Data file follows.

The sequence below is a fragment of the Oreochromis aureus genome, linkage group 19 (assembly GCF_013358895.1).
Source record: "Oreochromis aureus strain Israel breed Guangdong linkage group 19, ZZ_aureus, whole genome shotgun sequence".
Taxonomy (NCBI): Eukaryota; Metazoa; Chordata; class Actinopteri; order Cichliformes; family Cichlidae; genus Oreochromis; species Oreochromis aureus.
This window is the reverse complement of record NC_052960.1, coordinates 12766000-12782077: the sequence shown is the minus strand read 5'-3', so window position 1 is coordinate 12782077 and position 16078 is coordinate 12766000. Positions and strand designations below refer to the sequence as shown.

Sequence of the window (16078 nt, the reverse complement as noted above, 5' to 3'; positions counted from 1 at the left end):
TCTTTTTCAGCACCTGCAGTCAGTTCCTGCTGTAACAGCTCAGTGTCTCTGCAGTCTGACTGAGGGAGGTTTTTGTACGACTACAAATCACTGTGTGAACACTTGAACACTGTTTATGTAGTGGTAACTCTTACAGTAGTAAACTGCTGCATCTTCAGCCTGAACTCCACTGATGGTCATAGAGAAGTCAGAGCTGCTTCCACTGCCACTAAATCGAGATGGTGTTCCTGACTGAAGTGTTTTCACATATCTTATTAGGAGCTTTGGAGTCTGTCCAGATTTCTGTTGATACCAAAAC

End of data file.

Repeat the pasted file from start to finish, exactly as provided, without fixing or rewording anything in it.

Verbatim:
The sequence below is a fragment of the Oreochromis aureus genome, linkage group 19 (assembly GCF_013358895.1).
Source record: "Oreochromis aureus strain Israel breed Guangdong linkage group 19, ZZ_aureus, whole genome shotgun sequence".
Taxonomy (NCBI): Eukaryota; Metazoa; Chordata; class Actinopteri; order Cichliformes; family Cichlidae; genus Oreochromis; species Oreochromis aureus.
This window is the reverse complement of record NC_052960.1, coordinates 12766000-12782077: the sequence shown is the minus strand read 5'-3', so window position 1 is coordinate 12782077 and position 16078 is coordinate 12766000. Positions and strand designations below refer to the sequence as shown.

Sequence of the window (16078 nt, the reverse complement as noted above, 5' to 3'; positions counted from 1 at the left end):
TCTTTTTCAGCACCTGCAGTCAGTTCCTGCTGTAACAGCTCAGTGTCTCTGCAGTCTGACTGAGGGAGGTTTTTGTACGACTACAAATCACTGTGTGAACACTTGAACACTGTTTATGTAGTGGTAACTCTTACAGTAGTAAACTGCTGCATCTTCAGCCTGAACTCCACTGATGGTCATAGAGAAGTCAGAGCTGCTTCCACTGCCACTAAATCGAGATGGTGTTCCTGACTGAAGTGTTTTCACATATCTTATTAGGAGCTTTGGAGTCTGTCCAGATTTCTGTTGATACCAAAAC